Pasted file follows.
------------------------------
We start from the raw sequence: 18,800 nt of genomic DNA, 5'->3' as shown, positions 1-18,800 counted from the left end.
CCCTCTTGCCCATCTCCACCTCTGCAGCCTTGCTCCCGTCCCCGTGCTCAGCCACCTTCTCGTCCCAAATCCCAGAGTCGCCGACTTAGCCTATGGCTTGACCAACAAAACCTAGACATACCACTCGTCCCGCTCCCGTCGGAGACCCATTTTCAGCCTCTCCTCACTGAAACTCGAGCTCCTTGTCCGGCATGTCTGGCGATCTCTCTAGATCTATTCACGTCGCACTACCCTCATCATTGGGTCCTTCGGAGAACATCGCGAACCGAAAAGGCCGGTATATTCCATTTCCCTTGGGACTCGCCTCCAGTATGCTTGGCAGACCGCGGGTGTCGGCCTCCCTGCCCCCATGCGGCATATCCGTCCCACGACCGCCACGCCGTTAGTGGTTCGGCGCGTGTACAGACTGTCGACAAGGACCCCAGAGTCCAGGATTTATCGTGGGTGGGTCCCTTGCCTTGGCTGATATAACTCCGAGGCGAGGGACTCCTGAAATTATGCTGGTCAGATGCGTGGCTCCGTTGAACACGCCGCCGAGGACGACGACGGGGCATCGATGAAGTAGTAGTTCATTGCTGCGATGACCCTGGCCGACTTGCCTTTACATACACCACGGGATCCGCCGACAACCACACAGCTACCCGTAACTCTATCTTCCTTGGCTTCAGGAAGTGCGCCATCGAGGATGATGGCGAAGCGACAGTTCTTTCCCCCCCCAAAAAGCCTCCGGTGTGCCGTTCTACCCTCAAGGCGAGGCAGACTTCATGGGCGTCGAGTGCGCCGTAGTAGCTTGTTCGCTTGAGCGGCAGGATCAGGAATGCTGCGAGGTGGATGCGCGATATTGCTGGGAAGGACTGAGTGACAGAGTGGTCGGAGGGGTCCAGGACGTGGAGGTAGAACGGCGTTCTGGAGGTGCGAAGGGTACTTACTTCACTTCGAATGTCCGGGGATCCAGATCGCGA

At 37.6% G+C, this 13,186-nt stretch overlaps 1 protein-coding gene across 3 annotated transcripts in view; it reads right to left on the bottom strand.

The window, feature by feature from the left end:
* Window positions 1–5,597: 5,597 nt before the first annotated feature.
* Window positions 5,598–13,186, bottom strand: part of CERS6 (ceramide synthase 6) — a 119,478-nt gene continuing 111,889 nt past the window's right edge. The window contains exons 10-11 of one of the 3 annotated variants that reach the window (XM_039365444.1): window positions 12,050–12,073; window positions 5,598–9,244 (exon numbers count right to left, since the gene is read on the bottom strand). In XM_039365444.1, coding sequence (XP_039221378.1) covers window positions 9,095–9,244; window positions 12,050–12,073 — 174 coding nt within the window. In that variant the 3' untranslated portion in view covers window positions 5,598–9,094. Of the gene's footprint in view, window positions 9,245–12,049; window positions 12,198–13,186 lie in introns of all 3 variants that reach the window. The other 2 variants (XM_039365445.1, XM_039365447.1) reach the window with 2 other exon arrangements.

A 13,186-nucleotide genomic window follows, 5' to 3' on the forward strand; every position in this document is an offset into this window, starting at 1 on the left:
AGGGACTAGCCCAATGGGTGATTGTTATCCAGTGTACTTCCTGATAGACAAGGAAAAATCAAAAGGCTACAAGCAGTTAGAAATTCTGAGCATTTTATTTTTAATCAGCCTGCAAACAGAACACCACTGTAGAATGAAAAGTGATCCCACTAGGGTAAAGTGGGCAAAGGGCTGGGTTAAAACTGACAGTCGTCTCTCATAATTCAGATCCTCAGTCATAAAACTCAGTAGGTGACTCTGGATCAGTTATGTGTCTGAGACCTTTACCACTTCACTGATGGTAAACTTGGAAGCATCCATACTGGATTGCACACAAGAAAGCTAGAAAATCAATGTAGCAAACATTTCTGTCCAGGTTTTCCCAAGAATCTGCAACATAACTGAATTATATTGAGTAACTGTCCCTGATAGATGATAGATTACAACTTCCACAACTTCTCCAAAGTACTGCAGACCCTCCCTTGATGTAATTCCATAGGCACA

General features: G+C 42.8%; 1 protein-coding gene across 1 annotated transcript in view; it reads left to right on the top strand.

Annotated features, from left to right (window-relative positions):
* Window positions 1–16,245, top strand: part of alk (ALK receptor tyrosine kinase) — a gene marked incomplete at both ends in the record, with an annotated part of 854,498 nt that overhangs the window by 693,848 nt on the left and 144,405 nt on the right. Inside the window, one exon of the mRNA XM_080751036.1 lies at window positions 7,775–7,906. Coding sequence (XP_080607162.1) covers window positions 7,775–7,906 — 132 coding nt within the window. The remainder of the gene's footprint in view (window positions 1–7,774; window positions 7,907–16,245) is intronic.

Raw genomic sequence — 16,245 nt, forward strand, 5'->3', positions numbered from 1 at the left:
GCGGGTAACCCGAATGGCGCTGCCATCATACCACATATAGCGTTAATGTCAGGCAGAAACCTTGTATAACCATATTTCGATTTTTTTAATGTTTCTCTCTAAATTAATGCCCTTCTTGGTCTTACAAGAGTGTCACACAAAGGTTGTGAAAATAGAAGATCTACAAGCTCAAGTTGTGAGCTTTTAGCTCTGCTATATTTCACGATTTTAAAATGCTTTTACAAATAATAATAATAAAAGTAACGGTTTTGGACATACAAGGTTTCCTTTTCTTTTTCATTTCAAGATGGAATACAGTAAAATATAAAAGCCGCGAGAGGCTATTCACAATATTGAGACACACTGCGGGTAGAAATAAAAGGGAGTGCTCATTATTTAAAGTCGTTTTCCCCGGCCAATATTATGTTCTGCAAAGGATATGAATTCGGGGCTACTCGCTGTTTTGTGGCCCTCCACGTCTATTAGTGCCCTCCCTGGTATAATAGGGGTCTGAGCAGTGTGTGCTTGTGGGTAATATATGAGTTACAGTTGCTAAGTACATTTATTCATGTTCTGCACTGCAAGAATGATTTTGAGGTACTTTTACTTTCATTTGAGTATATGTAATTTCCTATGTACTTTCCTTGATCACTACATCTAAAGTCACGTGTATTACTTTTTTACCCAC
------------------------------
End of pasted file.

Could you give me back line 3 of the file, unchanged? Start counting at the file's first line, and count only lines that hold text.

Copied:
At 37.6% G+C, this 13,186-nt stretch overlaps 1 protein-coding gene across 3 annotated transcripts in view; it reads right to left on the bottom strand.